Thursday, August 04, 2016

Blogger Turns Psychic And Delivers The Headlines Of The Future Today  

This column is also appearing in the current edition of the ABQ Free Press.

We're not endowed with psychic powers but based on what's been going on around here this sizzling summer of '16 we think we have a pretty good idea of the stories you will be seeing in the ABQ Free Press in the next couple of years. In no particular order, here's a sneak peek.

May 2017. A ninth Central Avenue business has closed its doors and declared bankruptcy, blaming the city's rapid transit plan known as ART. Six of the beleaguered businesses were restaurants hit especially hard by the year and half construction project that Mayor Berry insists will spark economic development. Restaurant owners banded together to fight Mayor Berry's bus plan, warning of the economic fallout but their pleas fell on deaf ears. Berry reacted to the business closings by arguing that, "ART will mean bigger and better restaurants once its completed and the bankrupt restaurant owners should "hang in there."

March 2017. The New Mexico Legislature completed its 60 day session but the budget it crafted for the year starting July 1st is seen as kicking the can down the road. Gov. Martinez refused to support broad based tax reform that would raise lagging state revenues, saying "anything that even looks like a tax increase is going to see the ink of my veto pen." More layoffs at the state's universities and a downsizing of state government is expected as the budget crisis continues,

September 2017. The national recession that began to take hold in June has hit New Mexico harder than most states. Federal spending is flat and no longer shields the state from such downturns and the state's unemployment rate has again soared to among the highest in the nation. Property crime in Albuquerque is hitting multi-year highs as the recession rages. In response Mayor Richard Berry said, "it was a lot worse in the 1990's."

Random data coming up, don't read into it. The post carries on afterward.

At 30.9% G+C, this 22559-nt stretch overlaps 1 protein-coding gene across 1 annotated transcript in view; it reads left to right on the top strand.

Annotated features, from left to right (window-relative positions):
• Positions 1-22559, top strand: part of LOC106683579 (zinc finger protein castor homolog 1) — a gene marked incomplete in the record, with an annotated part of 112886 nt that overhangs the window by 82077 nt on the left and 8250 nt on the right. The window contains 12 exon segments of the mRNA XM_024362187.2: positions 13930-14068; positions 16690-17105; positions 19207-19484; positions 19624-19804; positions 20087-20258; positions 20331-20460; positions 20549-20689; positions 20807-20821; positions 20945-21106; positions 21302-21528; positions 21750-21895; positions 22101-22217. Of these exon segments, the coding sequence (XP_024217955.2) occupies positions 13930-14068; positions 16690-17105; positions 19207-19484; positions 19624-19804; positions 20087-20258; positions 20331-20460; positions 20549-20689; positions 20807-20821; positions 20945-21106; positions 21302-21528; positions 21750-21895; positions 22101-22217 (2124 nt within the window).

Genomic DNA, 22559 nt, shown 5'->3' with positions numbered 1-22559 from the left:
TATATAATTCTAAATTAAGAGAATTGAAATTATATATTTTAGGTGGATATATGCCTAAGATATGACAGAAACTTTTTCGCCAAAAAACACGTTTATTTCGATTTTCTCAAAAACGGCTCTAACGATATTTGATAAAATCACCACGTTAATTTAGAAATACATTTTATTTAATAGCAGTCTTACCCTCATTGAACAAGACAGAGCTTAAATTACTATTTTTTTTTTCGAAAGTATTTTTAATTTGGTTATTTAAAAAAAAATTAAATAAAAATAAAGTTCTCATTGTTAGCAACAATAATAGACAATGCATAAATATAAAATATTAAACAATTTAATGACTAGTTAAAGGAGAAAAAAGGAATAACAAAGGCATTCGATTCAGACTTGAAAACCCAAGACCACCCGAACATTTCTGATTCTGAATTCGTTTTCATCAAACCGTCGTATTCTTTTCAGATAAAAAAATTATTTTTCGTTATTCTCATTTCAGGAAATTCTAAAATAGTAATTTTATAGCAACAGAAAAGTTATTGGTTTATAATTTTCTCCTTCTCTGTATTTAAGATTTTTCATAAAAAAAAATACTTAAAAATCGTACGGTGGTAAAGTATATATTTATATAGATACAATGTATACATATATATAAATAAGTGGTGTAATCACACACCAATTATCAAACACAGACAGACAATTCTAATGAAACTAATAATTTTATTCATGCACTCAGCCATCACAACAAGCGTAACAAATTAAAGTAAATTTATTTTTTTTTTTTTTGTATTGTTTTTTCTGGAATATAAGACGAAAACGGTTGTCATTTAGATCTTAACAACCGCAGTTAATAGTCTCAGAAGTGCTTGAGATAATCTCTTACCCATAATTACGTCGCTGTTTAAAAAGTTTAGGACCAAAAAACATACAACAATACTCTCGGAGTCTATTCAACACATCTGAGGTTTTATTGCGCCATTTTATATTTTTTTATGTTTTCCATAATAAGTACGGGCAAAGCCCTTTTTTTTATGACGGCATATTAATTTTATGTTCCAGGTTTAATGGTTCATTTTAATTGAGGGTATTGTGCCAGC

October 2017. ABQ Mayor Berry has won one of two run-off slots in the city's mayoral election as turnout flirted with historic lows. Berry, who had toyed with the idea of seeking the 2018 gubernatorial nomination, backtracked when members of his own party rebelled against him. The run-off election will be held in November, with Berry a heavy favorite to win a third term. Democratic analysts said Berry's continued electoral success is due to no one in their party seriously questioning his leadership.

September 2018. With just three months left in her final term in office, Gov. Martinez has revealed some of her plans for the future. She says she will partner with former Bernalillo County Sheriff Darren White to expand the medical marijuana business he is involved in and will also be a spokeswoman to legalize the recreational use of marijuana in the state.

June 2018. Conservative NM GOP Congressman Steve Pearce has won the Republican nomination for Governor. He decided to give up his congressional seat when polling showed that Lt. Gov. Sanchez and Mayor Berry, his two potential foes, were unpopular with likely Republican voters. Pearce credited his win to his support for failed 2016 presidential candidate Donald Trump and his fierce opposition to the polices of President Hillary Clinton.

April 2018. Payments to settle lawsuits against APD since 2010 totaled $40 million in mid-2016 but with a rash of recent settlements that number has climbed to $58 million. Also, a federal judge this month found the city in contempt of court for not abiding by the Justice Department's consent decree to reform APD. "Years of stonewalling simply must end in order to professionalize APD and give the city the department it deserves," the judge wrote. APD Chief Gorden Eden, who Berry retained upon his successful 2017 re-election bid, termed the contempt finding a "technicality" and that reforms are going "full speed ahead."

July 2018. Controversy broke out at this month's meeting of the Albuquerque city council as councilors moved to divert tax revenue approved explicitly by voters for the BioPark at the 2015 election. The lawmakers want to put $5 million into APD and other city departments struggling to make ends meet. The BioPark tax is a 15 year levy that is generating more than $20 million a year. Mayor Berry said since APD provides "much security" for the BioPark diverting the tax is not a illegal money grab, but "really what the taxpayers had in mind.

The future or fantasy? Stay tuned.

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